A moment of caution before I end. Truthfully, as much as you may try to focus, your brain will inevitably wander off down a rabbit trail of thought. This is only natural, and it does not make you a failure at practicing mindfulness. Especially these days with our multi-tasking, Instagram-scrolling, channel-flipping attention spans at an all-time low, don’t expect the practice of mindfulness to be an easy-won task. No, intentionality is the ticket. When you notice that your thinking has drifted, gently bring it back again. Like a new driver, your brain is being trained to stay on the road. The more you practice, the longer you can do it, and the better at it you will become.

If you’d like to practice mindfulness now, follow along with the below exercise:

Pause: Inhale deeply and slowly exhale. As discussed above, take a moment to pay attention to what is going on around you. Name what you’re touching, what you hear, what you see, and what you smell. For example: I can feel the sturdy wood chair beneath me, I can hear the ticking of the clock in the next room, etc.

Renew: Now that you’ve taken time to ground yourself in the present moment externally, let’s do the same internally. What is going on inside of you right now? What bodily sensations do you feel? What are you thinking? What emotions are you experiencing? Mindfulness is about focusing our attention on these items, but all without judgment. That last part is the most difficult of all. For instance, you may find that you’re feeling angry or embarrassed. Rather than judging yourself for feeling that way, simply name the emotion or thought for what it is and move on. It’s not good or bad, it just is.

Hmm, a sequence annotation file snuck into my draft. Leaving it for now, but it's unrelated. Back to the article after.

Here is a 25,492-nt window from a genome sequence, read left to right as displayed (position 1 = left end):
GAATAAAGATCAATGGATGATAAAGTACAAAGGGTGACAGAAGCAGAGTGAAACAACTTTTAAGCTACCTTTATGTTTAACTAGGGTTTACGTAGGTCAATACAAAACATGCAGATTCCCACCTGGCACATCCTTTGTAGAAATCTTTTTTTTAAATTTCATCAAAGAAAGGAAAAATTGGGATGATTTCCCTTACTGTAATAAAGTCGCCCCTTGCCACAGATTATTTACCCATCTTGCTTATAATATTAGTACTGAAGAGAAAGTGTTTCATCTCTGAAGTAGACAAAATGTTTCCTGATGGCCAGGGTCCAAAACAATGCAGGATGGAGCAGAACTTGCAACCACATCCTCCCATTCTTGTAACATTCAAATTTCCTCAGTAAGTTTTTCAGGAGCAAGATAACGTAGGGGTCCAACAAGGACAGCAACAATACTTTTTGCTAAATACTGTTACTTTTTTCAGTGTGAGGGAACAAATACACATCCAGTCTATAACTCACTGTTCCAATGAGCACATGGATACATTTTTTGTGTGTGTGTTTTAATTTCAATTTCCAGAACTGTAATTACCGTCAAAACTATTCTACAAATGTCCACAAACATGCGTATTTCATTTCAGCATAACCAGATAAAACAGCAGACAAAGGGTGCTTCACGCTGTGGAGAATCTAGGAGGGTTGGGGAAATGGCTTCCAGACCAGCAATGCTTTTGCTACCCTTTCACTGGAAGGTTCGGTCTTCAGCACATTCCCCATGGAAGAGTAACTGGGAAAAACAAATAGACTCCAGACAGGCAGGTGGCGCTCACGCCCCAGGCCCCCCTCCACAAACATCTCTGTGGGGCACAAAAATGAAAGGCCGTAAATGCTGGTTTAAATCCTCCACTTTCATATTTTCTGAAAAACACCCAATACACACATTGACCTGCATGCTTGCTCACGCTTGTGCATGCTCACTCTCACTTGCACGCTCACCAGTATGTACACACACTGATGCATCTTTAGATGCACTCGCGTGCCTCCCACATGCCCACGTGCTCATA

Next: Take another deep inhale and exhale slowly. You just took time to look outward and inward. If you have the time, this may be a great moment to spend in prayer or to make a gratitude list. If you don’t have the time, you can move on with your day. Congratulations! You just took time to intentionally pause and practice mindfulness, and your body, mind, and soul thank you.

May you give yourself permission to slow down and be present in the life you lead.

Pause, Renew, Next!

Wandering Thoughts and Focused Attention

Where do your thoughts wander?

It’s been a long day at work, and you are relieved to be in the car driving home. As you pull into the driveway and park your car, you realize that you have no recollection of the last 15 minutes of your commute. Were you driving on autopilot?

On Sunday morning, you find yourself sitting in the church pew, twenty minutes into the pastor’s sermon. He just made his third sermon point, but looking down, you discover that you never wrote down his second point. Instead, you were thinking about what you were going to have for lunch.

Maybe you find yourself cuddled up on the couch, reading a book before bed. Your mind wanders, and when you come back to the book, you realize that you’ve been scanning and re-scanning the same paragraph for some time.

Sound familiar? Our minds love to wander. Often it feels like work to make them sustain attention. In a world of faster and faster technology, our brains are being trained how to work more quickly, multitask more efficiently, and sustain attention for smaller and smaller amounts of time. It seems we are losing the art of deep focus.

The Gift of Focus

Interestingly, there is a growing body of neuroscience research to support the importance of focused attention. Concentrating or focusing deeply is a practice that is incredibly healthy and helpful. You could almost think of it as fertilizer for the brain. Focused attention is a key part of mindfulness, and thankfully because of neuroplasticity, we can train ourselves to get better and better at it.